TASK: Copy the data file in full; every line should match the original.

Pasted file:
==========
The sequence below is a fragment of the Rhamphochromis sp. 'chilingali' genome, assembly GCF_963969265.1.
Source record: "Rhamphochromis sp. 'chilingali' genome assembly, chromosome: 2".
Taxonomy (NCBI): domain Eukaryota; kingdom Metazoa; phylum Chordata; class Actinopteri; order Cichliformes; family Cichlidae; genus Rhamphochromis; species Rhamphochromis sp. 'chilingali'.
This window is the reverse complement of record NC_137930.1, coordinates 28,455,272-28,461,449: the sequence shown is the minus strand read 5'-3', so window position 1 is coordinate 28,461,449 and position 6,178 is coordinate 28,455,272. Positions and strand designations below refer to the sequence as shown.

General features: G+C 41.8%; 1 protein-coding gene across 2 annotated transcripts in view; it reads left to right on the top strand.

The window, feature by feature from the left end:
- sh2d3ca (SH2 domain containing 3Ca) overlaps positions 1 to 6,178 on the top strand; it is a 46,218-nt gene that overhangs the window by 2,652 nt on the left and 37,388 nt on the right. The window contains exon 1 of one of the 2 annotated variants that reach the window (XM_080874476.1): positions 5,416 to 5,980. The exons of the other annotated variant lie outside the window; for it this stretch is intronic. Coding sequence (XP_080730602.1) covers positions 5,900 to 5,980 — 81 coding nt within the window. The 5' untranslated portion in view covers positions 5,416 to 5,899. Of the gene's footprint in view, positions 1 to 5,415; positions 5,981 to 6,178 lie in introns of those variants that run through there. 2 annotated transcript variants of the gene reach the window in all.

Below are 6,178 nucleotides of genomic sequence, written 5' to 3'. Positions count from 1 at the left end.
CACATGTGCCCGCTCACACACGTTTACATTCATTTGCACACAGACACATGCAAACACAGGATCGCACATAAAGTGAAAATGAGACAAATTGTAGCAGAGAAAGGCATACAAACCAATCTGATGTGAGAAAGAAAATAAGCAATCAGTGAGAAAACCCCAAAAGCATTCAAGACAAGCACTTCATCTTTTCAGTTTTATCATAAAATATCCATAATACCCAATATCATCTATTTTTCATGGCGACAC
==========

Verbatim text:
The sequence below is a fragment of the Rhamphochromis sp. 'chilingali' genome, assembly GCF_963969265.1.
Source record: "Rhamphochromis sp. 'chilingali' genome assembly, chromosome: 2".
Taxonomy (NCBI): domain Eukaryota; kingdom Metazoa; phylum Chordata; class Actinopteri; order Cichliformes; family Cichlidae; genus Rhamphochromis; species Rhamphochromis sp. 'chilingali'.
This window is the reverse complement of record NC_137930.1, coordinates 28,455,272-28,461,449: the sequence shown is the minus strand read 5'-3', so window position 1 is coordinate 28,461,449 and position 6,178 is coordinate 28,455,272. Positions and strand designations below refer to the sequence as shown.

General features: G+C 41.8%; 1 protein-coding gene across 2 annotated transcripts in view; it reads left to right on the top strand.

The window, feature by feature from the left end:
- sh2d3ca (SH2 domain containing 3Ca) overlaps positions 1 to 6,178 on the top strand; it is a 46,218-nt gene that overhangs the window by 2,652 nt on the left and 37,388 nt on the right. The window contains exon 1 of one of the 2 annotated variants that reach the window (XM_080874476.1): positions 5,416 to 5,980. The exons of the other annotated variant lie outside the window; for it this stretch is intronic. Coding sequence (XP_080730602.1) covers positions 5,900 to 5,980 — 81 coding nt within the window. The 5' untranslated portion in view covers positions 5,416 to 5,899. Of the gene's footprint in view, positions 1 to 5,415; positions 5,981 to 6,178 lie in introns of those variants that run through there. 2 annotated transcript variants of the gene reach the window in all.

Below are 6,178 nucleotides of genomic sequence, written 5' to 3'. Positions count from 1 at the left end.
CACATGTGCCCGCTCACACACGTTTACATTCATTTGCACACAGACACATGCAAACACAGGATCGCACATAAAGTGAAAATGAGACAAATTGTAGCAGAGAAAGGCATACAAACCAATCTGATGTGAGAAAGAAAATAAGCAATCAGTGAGAAAACCCCAAAAGCATTCAAGACAAGCACTTCATCTTTTCAGTTTTATCATAAAATATCCATAATACCCAATATCATCTATTTTTCATGGCGACAC